2. By just not piling any type of pressure on them to hit certain income goals at certain set intervals

Be an accountability coach. Help them clear things of their simple to-do lists. Just check in daily to hold them accountable. To see how much work they did. To see if they are generally pushing in the right direction with their work.

Mistakes you want to avoid as a parent when your son or daughter tells you they want to start making money online doing freelance jobs

Being a nag, constantly telling them to get a real job. I dislike nagging, especially when I know what I am doing is good (and can bring many many rewards).

Most freelancers (your own children as well) are the same. If they know what they are doing is good, they don’t like it when you try to push them in another direction.

If the job they choose to do makes them happy (and it is legal – they are not involved in any criminal activity), let them be.

Long-term the bond between you and your child will become stronger than any kind of bond that may result from you nagging them into a job / career they don’t even like – even if it pays well and they are able to do it.

Seeing online freelancing as a waste of their degree or whatever course you paid for after they completed high school. Here is what I can tell you right now. If you are just looking at things from a financial standpoint, know this: there are many many people in the world who didn’t go past high school and are way more stable financially than you or anyone you know.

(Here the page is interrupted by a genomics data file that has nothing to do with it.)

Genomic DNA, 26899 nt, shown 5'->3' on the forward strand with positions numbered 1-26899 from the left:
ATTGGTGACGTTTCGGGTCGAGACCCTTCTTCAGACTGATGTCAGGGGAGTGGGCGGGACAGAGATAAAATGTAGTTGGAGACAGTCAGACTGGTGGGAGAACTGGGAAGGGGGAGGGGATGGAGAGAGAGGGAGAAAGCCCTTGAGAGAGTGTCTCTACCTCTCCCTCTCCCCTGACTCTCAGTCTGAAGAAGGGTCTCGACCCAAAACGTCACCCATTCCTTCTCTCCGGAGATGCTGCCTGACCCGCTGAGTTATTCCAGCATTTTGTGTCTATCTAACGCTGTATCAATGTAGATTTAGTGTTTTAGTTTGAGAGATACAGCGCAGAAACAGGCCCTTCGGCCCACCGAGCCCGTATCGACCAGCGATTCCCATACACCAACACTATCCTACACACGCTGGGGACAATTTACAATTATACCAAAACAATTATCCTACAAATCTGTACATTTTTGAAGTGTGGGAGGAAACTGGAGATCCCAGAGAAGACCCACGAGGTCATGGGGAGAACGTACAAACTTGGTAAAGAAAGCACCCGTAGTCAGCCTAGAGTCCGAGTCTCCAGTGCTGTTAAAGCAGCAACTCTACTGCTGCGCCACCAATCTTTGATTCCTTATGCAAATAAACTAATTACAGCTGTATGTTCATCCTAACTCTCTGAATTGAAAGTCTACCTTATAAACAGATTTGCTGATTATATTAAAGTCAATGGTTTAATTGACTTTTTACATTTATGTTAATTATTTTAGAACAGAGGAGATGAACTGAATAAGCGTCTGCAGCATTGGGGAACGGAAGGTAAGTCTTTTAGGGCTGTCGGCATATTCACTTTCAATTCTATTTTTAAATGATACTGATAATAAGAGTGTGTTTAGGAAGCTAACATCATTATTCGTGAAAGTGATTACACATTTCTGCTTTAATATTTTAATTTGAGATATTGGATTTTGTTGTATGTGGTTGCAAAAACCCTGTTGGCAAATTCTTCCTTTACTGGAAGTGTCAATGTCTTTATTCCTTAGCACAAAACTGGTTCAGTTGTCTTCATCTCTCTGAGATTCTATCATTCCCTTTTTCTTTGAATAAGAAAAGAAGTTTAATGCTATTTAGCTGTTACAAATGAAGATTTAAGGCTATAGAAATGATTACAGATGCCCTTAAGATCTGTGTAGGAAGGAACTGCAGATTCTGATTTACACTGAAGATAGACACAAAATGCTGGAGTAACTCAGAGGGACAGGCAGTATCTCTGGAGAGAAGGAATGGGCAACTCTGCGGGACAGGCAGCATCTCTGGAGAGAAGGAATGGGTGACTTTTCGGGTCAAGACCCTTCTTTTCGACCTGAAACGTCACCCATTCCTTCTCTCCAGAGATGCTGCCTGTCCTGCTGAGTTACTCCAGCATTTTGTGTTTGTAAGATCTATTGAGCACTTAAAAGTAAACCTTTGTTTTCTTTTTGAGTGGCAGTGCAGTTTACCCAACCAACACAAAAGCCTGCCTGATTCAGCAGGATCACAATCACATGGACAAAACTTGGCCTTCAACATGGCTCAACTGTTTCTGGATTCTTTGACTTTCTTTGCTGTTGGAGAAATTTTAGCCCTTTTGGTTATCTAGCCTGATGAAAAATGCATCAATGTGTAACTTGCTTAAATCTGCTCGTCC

So, go easy. You never know, that degree / diploma you paid for may come in handy when they niche down (narrow in on a segment of the market) or try to get in touch with various companies in and outside Kenya looking for projects / tasks they can work on.

If they want to be self-employed, let them be. It is not a must for them to get a job in a company / organization you approve of. Generally it is not a good idea to think of online freelancing as being beneath them because they have a university degree or a college diploma.

Thinking Kenyans can’t make good money working online. That these are just mzungu things. Don’t sell this lie to anyone, your child especially, because many Kenyans (of different ages from both genders) have figured ways to make a good living helping clients who outsource various tasks on freelance marketplaces like UpWork.